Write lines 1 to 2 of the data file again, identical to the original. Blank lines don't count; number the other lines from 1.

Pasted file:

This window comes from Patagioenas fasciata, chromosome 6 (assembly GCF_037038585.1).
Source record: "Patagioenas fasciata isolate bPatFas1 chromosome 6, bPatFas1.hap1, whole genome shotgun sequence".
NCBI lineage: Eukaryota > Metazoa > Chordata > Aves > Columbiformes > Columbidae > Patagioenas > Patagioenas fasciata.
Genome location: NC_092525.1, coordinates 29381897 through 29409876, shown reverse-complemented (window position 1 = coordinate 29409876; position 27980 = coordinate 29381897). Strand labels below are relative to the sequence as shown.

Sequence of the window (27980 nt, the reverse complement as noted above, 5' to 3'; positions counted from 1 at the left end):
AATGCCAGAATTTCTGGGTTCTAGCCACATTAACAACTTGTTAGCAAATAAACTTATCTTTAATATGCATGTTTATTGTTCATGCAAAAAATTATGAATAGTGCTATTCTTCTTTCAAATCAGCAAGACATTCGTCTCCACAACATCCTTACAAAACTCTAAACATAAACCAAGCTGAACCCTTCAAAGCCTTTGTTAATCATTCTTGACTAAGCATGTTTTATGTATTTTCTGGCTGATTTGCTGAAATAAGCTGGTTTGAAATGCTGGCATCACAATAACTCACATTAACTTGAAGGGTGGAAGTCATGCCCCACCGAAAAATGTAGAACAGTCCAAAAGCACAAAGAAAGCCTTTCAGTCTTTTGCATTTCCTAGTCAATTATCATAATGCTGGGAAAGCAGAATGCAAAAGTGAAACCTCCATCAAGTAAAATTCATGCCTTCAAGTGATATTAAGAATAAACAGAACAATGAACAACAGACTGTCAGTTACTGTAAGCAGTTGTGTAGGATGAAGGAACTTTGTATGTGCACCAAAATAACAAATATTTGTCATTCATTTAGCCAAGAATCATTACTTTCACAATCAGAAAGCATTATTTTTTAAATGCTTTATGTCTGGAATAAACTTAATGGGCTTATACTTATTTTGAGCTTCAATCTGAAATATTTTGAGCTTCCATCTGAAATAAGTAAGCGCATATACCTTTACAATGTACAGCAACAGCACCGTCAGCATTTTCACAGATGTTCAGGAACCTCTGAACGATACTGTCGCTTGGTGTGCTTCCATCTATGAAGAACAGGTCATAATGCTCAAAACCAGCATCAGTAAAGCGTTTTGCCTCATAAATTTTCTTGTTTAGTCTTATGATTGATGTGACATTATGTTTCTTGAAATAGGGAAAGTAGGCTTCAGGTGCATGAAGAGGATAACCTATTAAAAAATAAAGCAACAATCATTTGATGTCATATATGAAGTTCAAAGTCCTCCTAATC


This window comes from Patagioenas fasciata, chromosome 6 (assembly GCF_037038585.1).
Source record: "Patagioenas fasciata isolate bPatFas1 chromosome 6, bPatFas1.hap1, whole genome shotgun sequence".